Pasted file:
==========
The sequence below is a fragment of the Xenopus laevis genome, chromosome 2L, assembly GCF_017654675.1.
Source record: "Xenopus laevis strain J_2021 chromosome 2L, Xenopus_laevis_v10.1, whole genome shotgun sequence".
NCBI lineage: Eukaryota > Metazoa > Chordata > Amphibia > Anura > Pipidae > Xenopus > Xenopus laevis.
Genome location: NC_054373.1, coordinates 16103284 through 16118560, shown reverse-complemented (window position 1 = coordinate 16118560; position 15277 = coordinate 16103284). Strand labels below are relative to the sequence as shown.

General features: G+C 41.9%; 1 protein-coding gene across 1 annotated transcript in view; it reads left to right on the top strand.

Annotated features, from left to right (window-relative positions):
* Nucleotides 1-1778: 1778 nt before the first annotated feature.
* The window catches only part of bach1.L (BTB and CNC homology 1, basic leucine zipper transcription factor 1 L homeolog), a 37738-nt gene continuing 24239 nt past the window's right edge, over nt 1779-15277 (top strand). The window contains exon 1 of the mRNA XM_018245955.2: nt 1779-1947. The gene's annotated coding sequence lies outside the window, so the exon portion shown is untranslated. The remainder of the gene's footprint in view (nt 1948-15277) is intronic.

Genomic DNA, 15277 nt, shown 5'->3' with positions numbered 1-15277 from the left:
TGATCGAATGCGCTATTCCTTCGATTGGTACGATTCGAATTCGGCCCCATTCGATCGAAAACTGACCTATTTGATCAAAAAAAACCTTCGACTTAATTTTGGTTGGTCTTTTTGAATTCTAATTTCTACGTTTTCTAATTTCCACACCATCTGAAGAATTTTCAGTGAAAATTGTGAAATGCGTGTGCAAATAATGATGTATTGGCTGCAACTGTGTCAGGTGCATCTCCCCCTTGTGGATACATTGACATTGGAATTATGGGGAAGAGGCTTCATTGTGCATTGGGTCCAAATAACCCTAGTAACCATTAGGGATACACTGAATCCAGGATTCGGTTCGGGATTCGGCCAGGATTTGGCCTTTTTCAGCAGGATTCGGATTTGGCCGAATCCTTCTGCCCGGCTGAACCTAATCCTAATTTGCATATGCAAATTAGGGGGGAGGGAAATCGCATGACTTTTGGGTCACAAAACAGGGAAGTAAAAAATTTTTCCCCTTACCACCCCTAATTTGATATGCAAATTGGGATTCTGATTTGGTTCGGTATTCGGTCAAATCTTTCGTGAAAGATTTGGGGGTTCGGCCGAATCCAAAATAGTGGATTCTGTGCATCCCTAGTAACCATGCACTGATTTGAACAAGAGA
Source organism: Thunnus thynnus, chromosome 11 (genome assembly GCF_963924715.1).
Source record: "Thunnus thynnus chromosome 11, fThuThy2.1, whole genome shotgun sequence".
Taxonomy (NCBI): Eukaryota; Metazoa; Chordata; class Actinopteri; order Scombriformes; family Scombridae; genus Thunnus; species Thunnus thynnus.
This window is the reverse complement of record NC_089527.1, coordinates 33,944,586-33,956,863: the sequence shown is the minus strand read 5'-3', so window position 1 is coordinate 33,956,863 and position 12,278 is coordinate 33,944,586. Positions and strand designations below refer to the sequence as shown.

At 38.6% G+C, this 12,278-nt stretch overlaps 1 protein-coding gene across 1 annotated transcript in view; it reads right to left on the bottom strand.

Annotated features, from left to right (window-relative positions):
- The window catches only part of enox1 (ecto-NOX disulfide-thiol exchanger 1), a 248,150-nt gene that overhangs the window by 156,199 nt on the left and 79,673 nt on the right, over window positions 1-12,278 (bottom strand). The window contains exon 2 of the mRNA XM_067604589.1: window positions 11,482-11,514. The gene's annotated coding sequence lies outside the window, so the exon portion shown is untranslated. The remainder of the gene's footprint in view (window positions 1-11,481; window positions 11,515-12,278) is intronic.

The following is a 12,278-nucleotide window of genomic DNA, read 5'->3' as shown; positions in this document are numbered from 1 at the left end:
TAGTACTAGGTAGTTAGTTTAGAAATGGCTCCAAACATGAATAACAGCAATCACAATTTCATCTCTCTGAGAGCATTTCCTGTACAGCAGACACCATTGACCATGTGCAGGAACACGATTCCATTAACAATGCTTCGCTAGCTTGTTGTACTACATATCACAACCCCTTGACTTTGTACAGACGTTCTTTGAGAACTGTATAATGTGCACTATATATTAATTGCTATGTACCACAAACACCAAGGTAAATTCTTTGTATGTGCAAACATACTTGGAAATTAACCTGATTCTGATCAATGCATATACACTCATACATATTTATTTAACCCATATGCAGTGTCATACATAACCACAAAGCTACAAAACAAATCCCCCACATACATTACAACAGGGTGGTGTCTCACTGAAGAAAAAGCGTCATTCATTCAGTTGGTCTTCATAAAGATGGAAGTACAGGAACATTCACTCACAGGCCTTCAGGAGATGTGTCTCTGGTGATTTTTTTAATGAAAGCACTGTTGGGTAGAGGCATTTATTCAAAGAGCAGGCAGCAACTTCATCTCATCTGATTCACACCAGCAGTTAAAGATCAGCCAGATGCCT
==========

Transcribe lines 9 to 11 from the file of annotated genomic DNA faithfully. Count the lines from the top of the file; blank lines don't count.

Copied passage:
Genomic DNA, 15277 nt, shown 5'->3' with positions numbered 1-15277 from the left:
TGATCGAATGCGCTATTCCTTCGATTGGTACGATTCGAATTCGGCCCCATTCGATCGAAAACTGACCTATTTGATCAAAAAAAACCTTCGACTTAATTTTGGTTGGTCTTTTTGAATTCTAATTTCTACGTTTTCTAATTTCCACACCATCTGAAGAATTTTCAGTGAAAATTGTGAAATGCGTGTGCAAATAATGATGTATTGGCTGCAACTGTGTCAGGTGCATCTCCCCCTTGTGGATACATTGACATTGGAATTATGGGGAAGAGGCTTCATTGTGCATTGGGTCCAAATAACCCTAGTAACCATTAGGGATACACTGAATCCAGGATTCGGTTCGGGATTCGGCCAGGATTTGGCCTTTTTCAGCAGGATTCGGATTTGGCCGAATCCTTCTGCCCGGCTGAACCTAATCCTAATTTGCATATGCAAATTAGGGGGGAGGGAAATCGCATGACTTTTGGGTCACAAAACAGGGAAGTAAAAAATTTTTCCCCTTACCACCCCTAATTTGATATGCAAATTGGGATTCTGATTTGGTTCGGTATTCGGTCAAATCTTTCGTGAAAGATTTGGGGGTTCGGCCGAATCCAAAATAGTGGATTCTGTGCATCCCTAGTAACCATGCACTGATTTGAACAAGAGA
Source organism: Thunnus thynnus, chromosome 11 (genome assembly GCF_963924715.1).